Learning from the Master: An Interview with Ran Cory
You might not have heard of him per se, but if you’re serious about this crowdfunding thing, then you’ve probably come across his work. Ran Cory is the creative mastermind behind more than a few successful crowdfunders. His strategies, videos and advertising have catapulted the likes of MagicStick and Angel to international stardom, and have seen them featured in major media publications including Forbes and The Telegraph.
With an impressive collection of international advertising awards to his name, and over a decade working as a creative director on a number of high profile accounts, it is little wonder that Cory has established himself as crowdfunding’s answer to Simon Cowell. More selective than the music mogul, his well-deserved reputation means Ran gets the pick of the crowdfunding crop. Boring, run-of-the-mill ideas don’t interest him; but approach him with something that’s truly innovative, and you’ll have one of the biggest guns in crowdfunding at your disposal. So exactly what does it take to turn a crowdfunding campaign into a celebrated brand? We caught up with Ran in the hopes of discovering just that.
It’s difficult to spend only 10 minutes on Ran’s website. Peppered with videos from some of his most successful campaigns, it’s the type of site you can lose an hour to without even trying. Every video is completely different to the last, and each grabs your attention with the force of a raging bull — once you’ve clicked play, it’s impossible to look away. Which brings us to his first point; campaign videos matter.
“You have to intrigue your audience.” Ran reveals, “It doesn’t matter whether you have limitless resources or a tiny budget, the content of your video is important. Very few people read the content on your campaign page, 90% will watch the video. It must grab their attention within the first 15 seconds or they won’t buy.”
If you want to know what makes a good crowdfunding video, campaigns like MagicStick are a great place to start. “MagicStick was a very simple campaign,” Says Ran. “We shot a low budget video but it was interesting, well prepared and — most importantly — the product was good. If you want a successful campaign, you need a good product and a good video. And you need to know your audience.”
‘Know your audience’ is the kind of generic crowdfunding advice trotted out in every half assed how-to article out there. But Ran is keen to point out that there’s more to it than that, “The best advertising speaks to the audience on either an emotional or a rational level. If I’m selling MagicStick to gamers, jokes won’t work, they need facts and logical arguments. If I’m selling for parents, then I can afford to be emotional.” He explains, before emphasizing, “What doesn’t work is combining the two approaches. You can advertise emotionally or rationally, you can’t do both.”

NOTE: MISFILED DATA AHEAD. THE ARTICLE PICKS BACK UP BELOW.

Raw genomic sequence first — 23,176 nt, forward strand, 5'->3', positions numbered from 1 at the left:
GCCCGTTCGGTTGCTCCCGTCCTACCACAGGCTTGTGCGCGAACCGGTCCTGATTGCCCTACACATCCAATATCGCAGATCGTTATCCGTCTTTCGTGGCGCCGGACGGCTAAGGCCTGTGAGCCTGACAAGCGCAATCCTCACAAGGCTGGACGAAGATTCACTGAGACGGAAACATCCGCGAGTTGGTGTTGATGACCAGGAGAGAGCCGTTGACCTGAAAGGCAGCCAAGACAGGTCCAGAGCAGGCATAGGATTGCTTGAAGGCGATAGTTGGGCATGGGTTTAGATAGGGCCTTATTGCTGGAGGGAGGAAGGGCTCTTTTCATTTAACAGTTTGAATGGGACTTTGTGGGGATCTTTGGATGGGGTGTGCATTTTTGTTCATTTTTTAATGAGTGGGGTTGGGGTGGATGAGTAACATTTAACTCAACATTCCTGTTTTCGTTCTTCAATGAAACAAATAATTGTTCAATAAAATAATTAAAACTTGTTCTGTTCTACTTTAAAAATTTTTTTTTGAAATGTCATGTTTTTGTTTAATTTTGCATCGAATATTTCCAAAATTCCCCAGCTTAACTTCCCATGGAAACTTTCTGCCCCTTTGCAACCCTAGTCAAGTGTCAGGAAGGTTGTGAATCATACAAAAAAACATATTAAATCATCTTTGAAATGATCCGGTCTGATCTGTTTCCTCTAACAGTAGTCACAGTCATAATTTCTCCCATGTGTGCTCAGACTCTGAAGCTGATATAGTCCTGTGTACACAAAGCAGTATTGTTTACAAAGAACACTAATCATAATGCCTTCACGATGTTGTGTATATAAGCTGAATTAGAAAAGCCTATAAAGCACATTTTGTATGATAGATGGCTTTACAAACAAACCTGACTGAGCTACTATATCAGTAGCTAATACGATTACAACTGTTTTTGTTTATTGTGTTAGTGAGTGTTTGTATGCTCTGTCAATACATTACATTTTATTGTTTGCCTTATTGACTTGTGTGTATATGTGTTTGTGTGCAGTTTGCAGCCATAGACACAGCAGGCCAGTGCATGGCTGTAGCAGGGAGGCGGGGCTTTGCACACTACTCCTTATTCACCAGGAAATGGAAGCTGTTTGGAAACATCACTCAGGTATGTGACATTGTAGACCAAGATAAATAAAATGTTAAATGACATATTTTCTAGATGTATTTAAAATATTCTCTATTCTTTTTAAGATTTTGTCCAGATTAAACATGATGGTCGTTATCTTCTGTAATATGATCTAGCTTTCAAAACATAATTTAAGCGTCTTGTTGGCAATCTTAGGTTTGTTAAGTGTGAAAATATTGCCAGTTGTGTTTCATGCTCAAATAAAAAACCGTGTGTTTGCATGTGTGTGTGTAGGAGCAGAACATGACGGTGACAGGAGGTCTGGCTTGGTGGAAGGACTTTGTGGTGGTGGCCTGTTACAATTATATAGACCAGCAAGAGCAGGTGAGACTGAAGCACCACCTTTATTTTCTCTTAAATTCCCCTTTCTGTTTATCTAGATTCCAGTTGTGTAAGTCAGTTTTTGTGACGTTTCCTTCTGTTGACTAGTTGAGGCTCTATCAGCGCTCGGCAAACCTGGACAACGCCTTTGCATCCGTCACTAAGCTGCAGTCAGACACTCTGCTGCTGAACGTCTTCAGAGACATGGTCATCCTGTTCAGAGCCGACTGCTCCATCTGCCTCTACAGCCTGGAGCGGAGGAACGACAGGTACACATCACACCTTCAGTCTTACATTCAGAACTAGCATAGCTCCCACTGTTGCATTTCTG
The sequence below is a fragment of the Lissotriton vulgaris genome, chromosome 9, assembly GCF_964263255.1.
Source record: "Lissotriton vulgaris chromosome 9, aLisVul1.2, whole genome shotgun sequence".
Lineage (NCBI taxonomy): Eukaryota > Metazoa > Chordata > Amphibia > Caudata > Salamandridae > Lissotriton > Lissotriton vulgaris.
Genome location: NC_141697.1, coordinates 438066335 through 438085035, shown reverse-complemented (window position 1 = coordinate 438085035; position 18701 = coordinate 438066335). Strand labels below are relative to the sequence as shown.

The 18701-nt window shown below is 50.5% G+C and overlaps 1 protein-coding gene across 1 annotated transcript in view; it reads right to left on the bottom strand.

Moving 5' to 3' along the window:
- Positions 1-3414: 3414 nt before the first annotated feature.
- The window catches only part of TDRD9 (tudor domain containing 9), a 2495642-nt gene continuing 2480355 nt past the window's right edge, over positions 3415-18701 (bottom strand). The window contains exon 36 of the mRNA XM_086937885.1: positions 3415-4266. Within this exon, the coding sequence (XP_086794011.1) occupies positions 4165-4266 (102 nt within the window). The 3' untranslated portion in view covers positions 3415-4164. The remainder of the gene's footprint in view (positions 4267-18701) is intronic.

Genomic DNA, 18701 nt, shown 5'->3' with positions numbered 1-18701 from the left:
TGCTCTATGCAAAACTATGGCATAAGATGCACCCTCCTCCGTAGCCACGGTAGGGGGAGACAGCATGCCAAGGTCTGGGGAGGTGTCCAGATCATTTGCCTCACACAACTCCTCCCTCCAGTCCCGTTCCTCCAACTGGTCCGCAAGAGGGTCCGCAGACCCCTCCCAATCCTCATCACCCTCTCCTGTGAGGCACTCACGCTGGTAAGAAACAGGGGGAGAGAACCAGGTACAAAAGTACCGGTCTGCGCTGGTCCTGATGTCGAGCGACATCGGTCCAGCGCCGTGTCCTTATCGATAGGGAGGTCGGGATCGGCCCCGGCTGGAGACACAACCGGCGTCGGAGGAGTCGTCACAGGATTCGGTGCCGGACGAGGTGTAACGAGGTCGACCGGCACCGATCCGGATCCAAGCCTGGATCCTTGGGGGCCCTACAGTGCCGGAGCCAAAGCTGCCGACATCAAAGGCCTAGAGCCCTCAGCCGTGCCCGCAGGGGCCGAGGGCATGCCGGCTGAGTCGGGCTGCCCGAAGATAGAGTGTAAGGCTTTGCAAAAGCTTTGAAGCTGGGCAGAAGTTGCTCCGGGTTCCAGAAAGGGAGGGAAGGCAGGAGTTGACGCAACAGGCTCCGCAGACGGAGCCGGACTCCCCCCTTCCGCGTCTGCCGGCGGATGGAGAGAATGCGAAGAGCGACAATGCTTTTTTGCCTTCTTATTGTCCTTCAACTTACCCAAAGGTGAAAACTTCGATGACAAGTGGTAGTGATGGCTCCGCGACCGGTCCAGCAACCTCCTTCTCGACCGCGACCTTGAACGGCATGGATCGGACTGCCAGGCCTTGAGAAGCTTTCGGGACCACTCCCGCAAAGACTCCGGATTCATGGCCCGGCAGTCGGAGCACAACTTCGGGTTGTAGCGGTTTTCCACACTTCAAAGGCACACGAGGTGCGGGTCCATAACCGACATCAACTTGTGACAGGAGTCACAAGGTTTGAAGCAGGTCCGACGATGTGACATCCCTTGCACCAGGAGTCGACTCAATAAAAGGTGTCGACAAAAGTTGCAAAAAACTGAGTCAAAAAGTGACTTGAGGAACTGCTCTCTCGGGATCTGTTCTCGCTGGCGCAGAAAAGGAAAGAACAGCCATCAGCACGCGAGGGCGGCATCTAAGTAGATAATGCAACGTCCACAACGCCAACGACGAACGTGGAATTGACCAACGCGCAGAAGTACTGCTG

That’s the kind of insight that makes it obvious the guy in the chair opposite really is the Godfather of advertising. So it was perhaps ill-advised to ask him for his best crowdfunding tricks. “I don’t believe in tricks.” He answers quickly, softening slightly as he adds, “You have to make a campaign relevant to people. If you want someone to remember your product, you have to create an emotional attachment. The things that work in advertising are children, dogs and old people. But when it comes to crowdfunding, it’s much, much harder to create a good campaign than a good commercial. A commercial is location specific, you can use national humor and in-jokes. Crowdfunding is international, your campaign has to be universal, it has to make people laugh, cry and feel something no matter what country they’re in. Like Seinfeld,” He adds with a smile, “That’s funny in any country, because everyone can relate to it.”
With his experience in the advertising world, it probably shouldn’t come as a surprise that this creative thinker is dead against rules, tips and tricks. “The best formula is no formula.” He emphasizes, “The biggest problem for campaigners is that they copy other campaigners. Just because a video worked for a campaign like yours, doesn’t mean it’ll work for you. People get bored fast — so replicating someone else’s campaign isn’t the best solution. You have to think creatively and you have to be original.”
You also have to have a very good product. “Crowdfunding today is completely different to how it was two years ago,” Cory explains. “There’s more competition and more crowdfunding platforms, you have to stand out in an oversaturated market. Getting journalists to write about you is harder now, too. They stuck their necks out for the Coolest Cooler campaign and it failed to deliver, so if you want media coverage, you need to prepare a genuine prototype that works and have everything in place to deliver to your backers.”
We won’t ask him for any more tricks, but maybe he has some advice he’d like to share with all you would-be crowdfunders out there? “People like to see a successful campaign, so it’s important to prepare before you launch. You need to build enough momentum to have at least 30% of your goal funded on the first day. MagicStick raised more money in the last week of their campaign purely because they’d already beaten their target. People want to be a part of a successful project. They want to back it and they want to write about it.” He pauses, before adding, “And hey, if anyone reading this has got a great product, they can always approach me about marketing it.” He smiles before adding, “Only the good ones though.”